You're underestimating the problem here. Banks can sign their e-mails using S/MIME until the cows come home and it won't do a thing to combat phishing. Phishing victims are naive and would not relate to the importance of checking for a valid S/MIME signature. They already have similar funcitonality in their web browsers with SSL and the "lock" icon and it's not working.

    As an aside, many banks are now using DKIM to sign their messages at SMTP time. It's up to the recipient to verify the signatures.
  • by jrumney ( 197329 ) on Tuesday July 11, 2006 @08:40AM (#15697150)
    The trust problem you describe goes away if bank issues its own client certificates to customers. The bank does trust itself doesn't it?
  • by Zemran ( 3101 ) on Tuesday July 11, 2006 @08:58AM (#15697229) Homepage Journal
    That all sounds too complicated for me, I think I will just stay poor instead...
  • Re:Good. (Score:2, Insightful)

    by SilverJets ( 131916 ) on Tuesday July 11, 2006 @09:24AM (#15697338) Homepage
    How's about protecting you from the man in the middle attack by a little extra procedure, though ?

    How about not clicking on every bloody URL in every e-mail you receive?

    No matter how good the security, it will always be defeated by the stupid users it is there to protect.
  • Re:Good. (Score:1, Insightful)

    by avirrey ( 972127 ) on Tuesday July 11, 2006 @09:34AM (#15697410)
    If I had to wait a week for a listing of my transactions.... I'd blow a fuse. I want to see it online, I want instant convenience, that's the world we live in. You can't 'make' a transaction, and then cancel it 1 week later!! After the fraud you are just plain and simply screwed, seeing a fraud transaction in the first place did nothing to prevent the fraud to begin with! Get a clue guys, we want prevention not a 'catch' 1 week later.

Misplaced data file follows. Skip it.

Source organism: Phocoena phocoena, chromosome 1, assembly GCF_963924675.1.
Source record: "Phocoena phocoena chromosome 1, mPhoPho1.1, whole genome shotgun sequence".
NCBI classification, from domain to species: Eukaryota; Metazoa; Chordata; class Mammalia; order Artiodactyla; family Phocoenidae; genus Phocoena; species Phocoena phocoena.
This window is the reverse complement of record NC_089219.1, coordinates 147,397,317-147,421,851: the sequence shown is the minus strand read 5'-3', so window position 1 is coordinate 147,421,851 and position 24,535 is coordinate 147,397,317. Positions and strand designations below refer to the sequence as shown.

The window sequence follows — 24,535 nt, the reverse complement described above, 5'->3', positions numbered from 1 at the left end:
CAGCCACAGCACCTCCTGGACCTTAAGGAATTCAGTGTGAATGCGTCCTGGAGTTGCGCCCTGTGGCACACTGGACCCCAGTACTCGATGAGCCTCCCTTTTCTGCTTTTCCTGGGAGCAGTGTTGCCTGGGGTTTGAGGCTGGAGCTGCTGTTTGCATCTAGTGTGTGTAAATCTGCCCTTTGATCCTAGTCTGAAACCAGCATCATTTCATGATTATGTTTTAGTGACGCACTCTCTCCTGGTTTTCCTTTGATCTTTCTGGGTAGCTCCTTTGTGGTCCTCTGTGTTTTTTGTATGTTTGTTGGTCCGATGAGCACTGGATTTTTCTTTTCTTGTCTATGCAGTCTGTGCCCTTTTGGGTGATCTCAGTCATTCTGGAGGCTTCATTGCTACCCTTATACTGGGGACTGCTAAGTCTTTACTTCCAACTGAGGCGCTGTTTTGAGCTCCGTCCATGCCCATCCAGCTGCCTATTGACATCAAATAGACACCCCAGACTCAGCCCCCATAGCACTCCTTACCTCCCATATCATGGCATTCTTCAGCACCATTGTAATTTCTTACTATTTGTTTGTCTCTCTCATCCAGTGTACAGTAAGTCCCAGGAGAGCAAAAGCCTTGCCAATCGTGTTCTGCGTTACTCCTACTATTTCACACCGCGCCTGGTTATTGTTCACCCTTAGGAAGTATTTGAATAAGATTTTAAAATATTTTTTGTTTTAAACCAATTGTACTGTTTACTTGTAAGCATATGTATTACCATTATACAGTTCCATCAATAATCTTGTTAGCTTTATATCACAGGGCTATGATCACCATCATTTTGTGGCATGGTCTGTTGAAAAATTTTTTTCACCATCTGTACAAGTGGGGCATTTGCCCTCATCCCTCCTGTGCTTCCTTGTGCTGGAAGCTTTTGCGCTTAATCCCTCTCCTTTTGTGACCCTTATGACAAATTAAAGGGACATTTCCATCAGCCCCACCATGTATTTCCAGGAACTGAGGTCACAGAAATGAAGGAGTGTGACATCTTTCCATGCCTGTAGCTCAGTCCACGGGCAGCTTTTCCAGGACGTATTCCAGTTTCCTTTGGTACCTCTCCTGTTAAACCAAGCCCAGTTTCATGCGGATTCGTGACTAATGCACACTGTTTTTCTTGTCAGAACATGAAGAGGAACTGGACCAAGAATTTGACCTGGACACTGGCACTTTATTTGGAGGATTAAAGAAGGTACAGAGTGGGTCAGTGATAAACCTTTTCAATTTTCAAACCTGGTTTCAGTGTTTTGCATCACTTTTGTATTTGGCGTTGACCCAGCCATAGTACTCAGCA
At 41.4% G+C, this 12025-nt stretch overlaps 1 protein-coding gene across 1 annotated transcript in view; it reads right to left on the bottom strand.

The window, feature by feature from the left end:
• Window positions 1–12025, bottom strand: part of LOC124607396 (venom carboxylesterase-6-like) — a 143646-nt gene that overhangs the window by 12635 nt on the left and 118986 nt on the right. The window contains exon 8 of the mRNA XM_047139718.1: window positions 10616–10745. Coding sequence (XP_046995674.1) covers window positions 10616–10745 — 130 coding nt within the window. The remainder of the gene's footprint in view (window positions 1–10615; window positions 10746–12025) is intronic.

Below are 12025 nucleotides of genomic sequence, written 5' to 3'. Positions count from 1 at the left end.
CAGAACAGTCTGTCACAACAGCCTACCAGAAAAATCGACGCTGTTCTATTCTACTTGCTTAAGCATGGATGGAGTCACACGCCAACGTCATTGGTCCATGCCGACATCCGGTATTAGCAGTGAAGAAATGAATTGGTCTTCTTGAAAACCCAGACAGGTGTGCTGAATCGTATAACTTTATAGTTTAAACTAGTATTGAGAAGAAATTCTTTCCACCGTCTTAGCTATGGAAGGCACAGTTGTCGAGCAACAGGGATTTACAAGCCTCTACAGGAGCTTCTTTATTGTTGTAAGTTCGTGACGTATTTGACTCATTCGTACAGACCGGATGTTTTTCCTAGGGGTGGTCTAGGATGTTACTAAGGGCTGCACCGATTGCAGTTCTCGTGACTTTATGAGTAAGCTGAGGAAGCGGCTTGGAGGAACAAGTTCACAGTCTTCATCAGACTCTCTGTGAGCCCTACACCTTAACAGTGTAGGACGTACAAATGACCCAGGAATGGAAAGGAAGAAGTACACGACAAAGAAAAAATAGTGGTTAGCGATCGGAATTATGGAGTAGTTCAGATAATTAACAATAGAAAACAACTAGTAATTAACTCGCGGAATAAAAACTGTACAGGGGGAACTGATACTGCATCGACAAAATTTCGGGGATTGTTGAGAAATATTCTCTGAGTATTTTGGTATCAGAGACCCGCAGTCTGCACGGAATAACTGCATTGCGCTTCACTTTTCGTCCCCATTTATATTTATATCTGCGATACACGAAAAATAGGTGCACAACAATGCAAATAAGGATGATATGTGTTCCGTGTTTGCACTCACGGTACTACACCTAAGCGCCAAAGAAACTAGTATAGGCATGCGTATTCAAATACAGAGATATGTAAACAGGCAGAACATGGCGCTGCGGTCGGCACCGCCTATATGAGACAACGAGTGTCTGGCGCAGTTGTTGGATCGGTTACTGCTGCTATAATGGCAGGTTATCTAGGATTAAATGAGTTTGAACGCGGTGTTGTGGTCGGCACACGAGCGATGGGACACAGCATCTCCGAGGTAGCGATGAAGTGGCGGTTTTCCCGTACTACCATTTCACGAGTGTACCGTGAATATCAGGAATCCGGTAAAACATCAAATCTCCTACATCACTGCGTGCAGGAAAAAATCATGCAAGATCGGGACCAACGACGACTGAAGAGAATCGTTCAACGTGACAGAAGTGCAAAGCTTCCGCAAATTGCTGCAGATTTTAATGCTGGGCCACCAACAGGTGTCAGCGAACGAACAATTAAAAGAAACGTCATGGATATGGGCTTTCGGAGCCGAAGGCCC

• by Temujin_12 ( 832986 ) on Tuesday July 11, 2006 @09:47AM (#15697497)
    ...and I'll keep on saying it.

    If email encryption and certificates were a *STANDARD* feature by the major email clients (desktop and web based), then institutions could set a blanket policy that any email communication from them to their clients/customers must be encrypted and/or contain a digital certificate. Even better, these certificates could contain usage policies so that email clients could automatically filter/delete messages w/o the proper certificate or that don't follow stated policies.

    The trick is that the user needs to be abstracted away from the encryption/signing process so that they understand the basics of what encryption/certificates are but can use them with with just a click or two.

    A good example of taking security technologies and providing them to the user in a well abstracted form is TLS under HTTPS. IMHO, phishing would be drastically reduced if email encryption/certificates, along with usage policies, were as common and supported as TLS under HTTPS is today.

    [Pre-rebuttle]I am not saying that this will solve ALL phishing scams. I'm just saying that there are technologies out there that, if commonly supported and intergreted into email clients/services, would greatly increase the difficulty of pulling off a phising scam.[/Pre-rebuttle]
  • by jc42 ( 318812 ) on Tuesday July 11, 2006 @01:30PM (#15699369) Homepage Journal
    I can't help but notice that all the authentication schemes being discussed are basically way that the bank verifies the customer is who they say they are. But the issue isn't that; it's that the customer is being tricked into thinking that they're talking to the bank when they are actually talking to someone else (who may be talking to the bank). There is nothing that I see that helps the customer verify that it's actually their bank on the other end.

    The whole "phishing" thing is based on the fact that the bank's end can be spoofed, and customers have no reliable way to verify that they are really talking to their bank. A Man-in-the-Middle is simply a variant of this, in which the customer thinks they're talking to the bank, when they're actually talking to the MitM, who is talking to the bank.

    Adding extra stuff to better authenticate the customer is not going to help here. Confusing the issue by just talking about "authentication" doesn't help either, since it conflates the two directions of authentication into one, and people don't notice that the customer may not have authenticated the bank.